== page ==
I'm searching for nice predefined chapter headings. I've found the fncychap package, and seen that memoir has quite a few, too.

Do you know other packages that provide predefined fancy chapter styles?

Although the memoir class, fancychap, titlesec and others have some predefined chapter styles, I understand your search for something better.

There are two issues to consider here:

1. The limitations of the original LaTeX structure and commands and,
2. The typographical requirements for such an endeavour.

One of the difficulties in the redefinition of chapters, is the different mechanisms provided by the various packages as well as by LaTeX. To complicate matters further the code in the book.cls is spread in at least four chunks.

An approach to overcome the limitations and provide some more general and well abstracted routines to define a key-value approach similar to those provided by PGF keys. I have done some work in this respect sometimes back and a typical setting would be:

\cxset{
name=\so{CHAPTER},
numbering=arabic,
number font-size=\large,
number before={},
number position=rightname,
chapter color={black!80},
chapter font-size=\large,
chapter before=\rule[3pt]{\textwidth}{0.4pt}\par\hfill,
number after=,
chapter after=\hfill\hfill\par\rule[6pt]{\textwidth}{0.4pt}\par,
number color=\color{black!80},
title font-family=\bfseries,
title font-color=\color{black!80},
title font-weight=,
title font-size=\LARGE,
title beforeskip=\hfill\par\hspace*{0pt},
}


Although the keys and the code might at first glance seem overwhelming it can be greatly simplified by the use of styles. So once a set of keys has been defined it can be stored in a .style command. Another advantage of this method is that community settings can easily be incorporated by the use of libraries. This is important for TikZ based designs, where the shapes and complexity cannot be abstracted easily if at all.

This brings us to the second part of the issues associated with chapter re-definitions: typography. The chapter look and feel must blend with the rest of the design. Consider for example the following two images:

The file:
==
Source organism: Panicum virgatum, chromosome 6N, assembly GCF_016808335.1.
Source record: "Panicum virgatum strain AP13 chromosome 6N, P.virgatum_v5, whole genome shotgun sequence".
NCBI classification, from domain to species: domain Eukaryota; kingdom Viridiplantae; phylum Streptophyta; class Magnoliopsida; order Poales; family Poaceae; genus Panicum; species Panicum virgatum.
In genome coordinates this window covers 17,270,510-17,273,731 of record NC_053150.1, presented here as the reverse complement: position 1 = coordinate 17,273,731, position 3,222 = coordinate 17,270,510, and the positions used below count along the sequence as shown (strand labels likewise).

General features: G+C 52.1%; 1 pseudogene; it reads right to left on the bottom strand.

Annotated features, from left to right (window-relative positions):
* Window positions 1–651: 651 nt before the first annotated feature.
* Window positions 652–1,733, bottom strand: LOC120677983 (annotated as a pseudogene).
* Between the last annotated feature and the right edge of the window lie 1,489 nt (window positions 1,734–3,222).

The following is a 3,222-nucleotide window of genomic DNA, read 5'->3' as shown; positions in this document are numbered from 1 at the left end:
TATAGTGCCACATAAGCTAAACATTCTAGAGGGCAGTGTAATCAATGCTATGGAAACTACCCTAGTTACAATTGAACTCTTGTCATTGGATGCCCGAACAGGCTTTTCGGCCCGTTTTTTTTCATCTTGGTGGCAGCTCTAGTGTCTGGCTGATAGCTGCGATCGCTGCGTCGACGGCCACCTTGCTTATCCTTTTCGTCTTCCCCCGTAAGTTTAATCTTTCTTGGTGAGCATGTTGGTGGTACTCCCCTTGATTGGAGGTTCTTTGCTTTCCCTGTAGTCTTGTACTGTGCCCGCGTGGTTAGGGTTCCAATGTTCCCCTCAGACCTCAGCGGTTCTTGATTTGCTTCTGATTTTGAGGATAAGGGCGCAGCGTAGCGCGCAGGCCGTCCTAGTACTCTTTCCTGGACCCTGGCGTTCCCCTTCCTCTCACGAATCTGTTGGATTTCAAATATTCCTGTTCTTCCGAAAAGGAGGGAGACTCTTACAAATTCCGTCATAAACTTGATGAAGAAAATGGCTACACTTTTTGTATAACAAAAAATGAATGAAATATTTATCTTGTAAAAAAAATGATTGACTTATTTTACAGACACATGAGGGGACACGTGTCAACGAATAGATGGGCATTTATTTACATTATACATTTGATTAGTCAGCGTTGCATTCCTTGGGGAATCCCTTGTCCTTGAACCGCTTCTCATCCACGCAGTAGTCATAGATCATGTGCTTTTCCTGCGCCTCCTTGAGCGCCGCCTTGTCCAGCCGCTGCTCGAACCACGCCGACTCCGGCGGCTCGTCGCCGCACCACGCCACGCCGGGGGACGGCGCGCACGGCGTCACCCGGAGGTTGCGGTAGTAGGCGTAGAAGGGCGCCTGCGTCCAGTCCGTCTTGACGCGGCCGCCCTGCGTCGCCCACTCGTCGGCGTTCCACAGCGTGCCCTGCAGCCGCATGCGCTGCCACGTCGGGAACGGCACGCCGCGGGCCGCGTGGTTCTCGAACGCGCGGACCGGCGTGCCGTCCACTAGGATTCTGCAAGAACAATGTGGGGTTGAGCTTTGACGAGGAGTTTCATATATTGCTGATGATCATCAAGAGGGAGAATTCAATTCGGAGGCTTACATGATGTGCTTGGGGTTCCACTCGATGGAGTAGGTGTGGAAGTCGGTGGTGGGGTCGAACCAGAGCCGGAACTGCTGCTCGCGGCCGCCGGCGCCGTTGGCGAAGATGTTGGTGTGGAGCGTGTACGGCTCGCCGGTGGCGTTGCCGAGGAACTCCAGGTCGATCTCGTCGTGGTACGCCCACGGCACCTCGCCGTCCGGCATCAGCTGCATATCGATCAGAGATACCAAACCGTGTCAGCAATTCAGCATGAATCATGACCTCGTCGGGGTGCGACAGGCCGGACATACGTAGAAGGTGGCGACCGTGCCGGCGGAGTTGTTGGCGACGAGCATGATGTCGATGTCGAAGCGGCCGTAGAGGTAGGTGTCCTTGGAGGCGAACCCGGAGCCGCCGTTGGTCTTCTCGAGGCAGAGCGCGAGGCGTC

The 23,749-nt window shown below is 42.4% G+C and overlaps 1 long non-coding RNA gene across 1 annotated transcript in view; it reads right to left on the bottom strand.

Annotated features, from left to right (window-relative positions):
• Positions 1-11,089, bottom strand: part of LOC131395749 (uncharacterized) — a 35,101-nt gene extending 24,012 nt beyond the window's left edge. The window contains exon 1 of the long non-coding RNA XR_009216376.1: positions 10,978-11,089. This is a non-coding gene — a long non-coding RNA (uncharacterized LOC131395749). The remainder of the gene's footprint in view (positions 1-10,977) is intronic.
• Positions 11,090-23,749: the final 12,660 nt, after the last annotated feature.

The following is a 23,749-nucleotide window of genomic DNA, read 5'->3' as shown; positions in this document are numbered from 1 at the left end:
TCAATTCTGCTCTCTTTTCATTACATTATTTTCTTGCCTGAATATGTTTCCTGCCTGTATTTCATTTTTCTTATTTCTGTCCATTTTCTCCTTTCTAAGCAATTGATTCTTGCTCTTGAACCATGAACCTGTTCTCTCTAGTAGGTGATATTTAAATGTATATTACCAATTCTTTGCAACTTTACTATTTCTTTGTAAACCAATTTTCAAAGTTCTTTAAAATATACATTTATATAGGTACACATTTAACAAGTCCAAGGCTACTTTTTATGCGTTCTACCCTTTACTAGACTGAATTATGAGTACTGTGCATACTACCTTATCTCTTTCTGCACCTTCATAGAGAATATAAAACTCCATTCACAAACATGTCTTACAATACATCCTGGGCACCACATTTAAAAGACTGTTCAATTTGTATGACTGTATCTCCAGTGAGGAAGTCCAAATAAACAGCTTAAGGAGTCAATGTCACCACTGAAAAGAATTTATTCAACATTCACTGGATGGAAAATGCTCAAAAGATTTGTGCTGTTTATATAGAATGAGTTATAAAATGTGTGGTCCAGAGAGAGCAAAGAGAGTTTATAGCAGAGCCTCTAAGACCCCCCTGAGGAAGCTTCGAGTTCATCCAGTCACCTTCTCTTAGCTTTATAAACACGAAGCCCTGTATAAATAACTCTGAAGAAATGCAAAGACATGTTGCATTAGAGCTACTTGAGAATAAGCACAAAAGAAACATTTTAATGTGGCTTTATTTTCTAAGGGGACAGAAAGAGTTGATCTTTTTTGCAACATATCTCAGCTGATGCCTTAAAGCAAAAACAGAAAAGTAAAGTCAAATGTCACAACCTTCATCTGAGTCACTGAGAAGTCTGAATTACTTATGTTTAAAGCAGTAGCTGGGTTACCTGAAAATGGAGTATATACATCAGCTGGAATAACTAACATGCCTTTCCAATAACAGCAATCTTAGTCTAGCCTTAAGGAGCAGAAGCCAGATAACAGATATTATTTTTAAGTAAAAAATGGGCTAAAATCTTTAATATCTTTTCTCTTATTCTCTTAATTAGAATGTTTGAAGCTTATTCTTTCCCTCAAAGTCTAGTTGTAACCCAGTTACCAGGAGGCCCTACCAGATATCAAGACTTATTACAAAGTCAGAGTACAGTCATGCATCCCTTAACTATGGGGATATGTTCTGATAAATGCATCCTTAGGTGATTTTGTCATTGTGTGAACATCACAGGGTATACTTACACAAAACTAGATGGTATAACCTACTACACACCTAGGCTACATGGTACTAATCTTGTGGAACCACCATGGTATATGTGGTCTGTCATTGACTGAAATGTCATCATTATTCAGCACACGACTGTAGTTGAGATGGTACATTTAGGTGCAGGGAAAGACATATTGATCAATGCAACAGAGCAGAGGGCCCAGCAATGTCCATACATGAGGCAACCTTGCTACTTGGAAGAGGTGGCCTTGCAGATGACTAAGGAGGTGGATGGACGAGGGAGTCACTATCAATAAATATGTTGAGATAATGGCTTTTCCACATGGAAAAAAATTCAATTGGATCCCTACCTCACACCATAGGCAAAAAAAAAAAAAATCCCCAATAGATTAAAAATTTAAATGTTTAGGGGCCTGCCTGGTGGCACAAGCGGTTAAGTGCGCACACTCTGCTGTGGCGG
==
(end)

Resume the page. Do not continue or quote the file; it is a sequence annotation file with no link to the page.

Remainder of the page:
It is no good only having definitions for chapters. The style should extend to exercises, tables, sections table of contents and the like. A similar method to using a key-value approach might make this task easier and share the styling among the community. Originally I experimented with .ini files and LuaLaTeX for loading them. However, the key value approach is better and more familiar to the community.

I have collected over 50 styles from different books and I have the basic code ready for experimentation (only for chapters).

And now the coding part. First we define keys for all major elements:

\def\cxset{\pgfqkeys{/chapter}}
\cxset{%
name/.code={\gdef\chaptername{#1}},
chapter font-family/.store in=\chapterfontfamily@cx,
...
}


As we want to use the basic LaTeX structure and conventions, we redefine the \@makechapterhead to handle the keys. Remember that there are two commands used by LaTeX to typeset chapter heads. The one is used for the unstarred version of the command, while the other one is for the starred version. The starred version of the command in our approach is unnecessary as we can define a key instruct the typesetting engine to ignore the numbering (numbering=none) and hence we redirect both the starred as well as the unstarred version to the same macro.

 \renewcommand\@makechapterhead[2][]{%
...
\titlebeforeskip@cx%
\if@lefttitle%
\beforenumber@cx%
\counterdisplay\c@chapter\afternumber@cx%
\fi
...
}


The macro contains the typesetting algorithm and hooks into the various keys. To typeset a chapter head the simplest approach is to define a set of keys as styles. For example we can use:

   \cxset{manet/.style={
name={},
numbering=none,
...
}


to define the style "manet". The chapter is then typeset as:

  \cxset{manet}
\chapter{EDOUARD MANET}
\begin{multicols}{3}
\leftskip0pt
\lettrine{I}{psum dolor} sit amet latixeus. \lipsum*[1-2]
Latinicus porcupinus to fill the line.
\end{multicols}


Giving us the following result:

With slight variations, we can inherit the style and get the "cardinal on a vespa chapter":

   \cxset{manet}
\topimage{<image file>}
\chapter{ALAN MacDONALD}


Additional keys can be defined if necessary to cater for all fields.

Chapters made out of only textual components are easier to define. You just set the style number.

   \cxset{style7}
\chapter{Introduction to Style Seven}
...
\cxset{style12}
\chapter{Introduction to Style Twelve}
...


Special chapter openings need a different treatment and are best described as environments, as they tend to have many textual components as well as images:

  \begin{specialchapter}[
image=genetics-dogs,%chromosomes
...
by two gene pairs.}]%
{Extensions\\ of Mendelian\\ Genetics}
\begin{itemize}
...
\end{itemize}
\end{specialchapter}


The second image above had only the image key changed, just to illustrate the technique. As a point of interest the images were placed with traditional boxing techniques rather than using tikZ or picture commands. The shading was achieved by stretching a "shadow" image file, pretty much like it was used on the web in the pre-html5 days.

The technique has proved useful, easy to define and although the documentation still needs to be developed and the code needs a good clean-up and a few must-do; in the meantime you can download the image samples (used in the documentation), the chapterx package file, the documentation tex file and the documentation pdf file.

Please ping me at chat, if you have any other interesting designs that we can add to the collection.